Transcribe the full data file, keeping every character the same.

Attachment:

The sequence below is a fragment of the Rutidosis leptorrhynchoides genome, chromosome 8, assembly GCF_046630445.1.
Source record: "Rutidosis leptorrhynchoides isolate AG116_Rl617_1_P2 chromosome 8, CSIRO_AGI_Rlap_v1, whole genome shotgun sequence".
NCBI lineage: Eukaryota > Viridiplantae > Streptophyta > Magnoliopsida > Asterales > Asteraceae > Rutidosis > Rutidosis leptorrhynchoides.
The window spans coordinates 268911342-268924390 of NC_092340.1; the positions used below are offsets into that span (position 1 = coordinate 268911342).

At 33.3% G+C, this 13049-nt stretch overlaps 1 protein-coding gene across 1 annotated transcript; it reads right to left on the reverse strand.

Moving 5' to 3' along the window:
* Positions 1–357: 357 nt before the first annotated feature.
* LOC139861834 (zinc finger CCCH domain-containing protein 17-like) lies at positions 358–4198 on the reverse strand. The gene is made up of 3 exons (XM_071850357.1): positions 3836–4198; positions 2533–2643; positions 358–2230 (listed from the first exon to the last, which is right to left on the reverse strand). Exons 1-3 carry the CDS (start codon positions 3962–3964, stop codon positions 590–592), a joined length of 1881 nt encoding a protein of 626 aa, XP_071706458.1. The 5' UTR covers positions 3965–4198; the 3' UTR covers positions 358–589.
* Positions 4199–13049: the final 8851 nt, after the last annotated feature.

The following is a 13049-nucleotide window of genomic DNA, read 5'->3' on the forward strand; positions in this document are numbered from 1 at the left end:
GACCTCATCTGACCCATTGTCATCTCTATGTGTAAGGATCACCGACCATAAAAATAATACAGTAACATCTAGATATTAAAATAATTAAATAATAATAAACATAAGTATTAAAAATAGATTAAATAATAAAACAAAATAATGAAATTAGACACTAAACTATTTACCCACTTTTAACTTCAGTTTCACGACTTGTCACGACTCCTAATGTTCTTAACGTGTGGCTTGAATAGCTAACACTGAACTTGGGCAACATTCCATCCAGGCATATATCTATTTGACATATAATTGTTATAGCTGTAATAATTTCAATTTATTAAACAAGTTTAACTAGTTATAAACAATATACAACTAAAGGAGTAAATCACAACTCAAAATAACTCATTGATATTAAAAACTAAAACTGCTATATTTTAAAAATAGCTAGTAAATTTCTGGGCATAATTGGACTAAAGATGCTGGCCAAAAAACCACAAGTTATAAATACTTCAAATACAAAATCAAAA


The sequence below is a fragment of the Rutidosis leptorrhynchoides genome, chromosome 8, assembly GCF_046630445.1.
Source record: "Rutidosis leptorrhynchoides isolate AG116_Rl617_1_P2 chromosome 8, CSIRO_AGI_Rlap_v1, whole genome shotgun sequence".
NCBI lineage: Eukaryota > Viridiplantae > Streptophyta > Magnoliopsida > Asterales > Asteraceae > Rutidosis > Rutidosis leptorrhynchoides.
The window spans coordinates 268911342-268924390 of NC_092340.1; the positions used below are offsets into that span (position 1 = coordinate 268911342).

At 33.3% G+C, this 13049-nt stretch overlaps 1 protein-coding gene across 1 annotated transcript; it reads right to left on the reverse strand.

Moving 5' to 3' along the window:
* Positions 1–357: 357 nt before the first annotated feature.
* LOC139861834 (zinc finger CCCH domain-containing protein 17-like) lies at positions 358–4198 on the reverse strand. The gene is made up of 3 exons (XM_071850357.1): positions 3836–4198; positions 2533–2643; positions 358–2230 (listed from the first exon to the last, which is right to left on the reverse strand). Exons 1-3 carry the CDS (start codon positions 3962–3964, stop codon positions 590–592), a joined length of 1881 nt encoding a protein of 626 aa, XP_071706458.1. The 5' UTR covers positions 3965–4198; the 3' UTR covers positions 358–589.
* Positions 4199–13049: the final 8851 nt, after the last annotated feature.

The following is a 13049-nucleotide window of genomic DNA, read 5'->3' on the forward strand; positions in this document are numbered from 1 at the left end:
GACCTCATCTGACCCATTGTCATCTCTATGTGTAAGGATCACCGACCATAAAAATAATACAGTAACATCTAGATATTAAAATAATTAAATAATAATAAACATAAGTATTAAAAATAGATTAAATAATAAAACAAAATAATGAAATTAGACACTAAACTATTTACCCACTTTTAACTTCAGTTTCACGACTTGTCACGACTCCTAATGTTCTTAACGTGTGGCTTGAATAGCTAACACTGAACTTGGGCAACATTCCATCCAGGCATATATCTATTTGACATATAATTGTTATAGCTGTAATAATTTCAATTTATTAAACAAGTTTAACTAGTTATAAACAATATACAACTAAAGGAGTAAATCACAACTCAAAATAACTCATTGATATTAAAAACTAAAACTGCTATATTTTAAAAATAGCTAGTAAATTTCTGGGCATAATTGGACTAAAGATGCTGGCCAAAAAACCACAAGTTATAAATACTTCAAATACAAAATCAAAA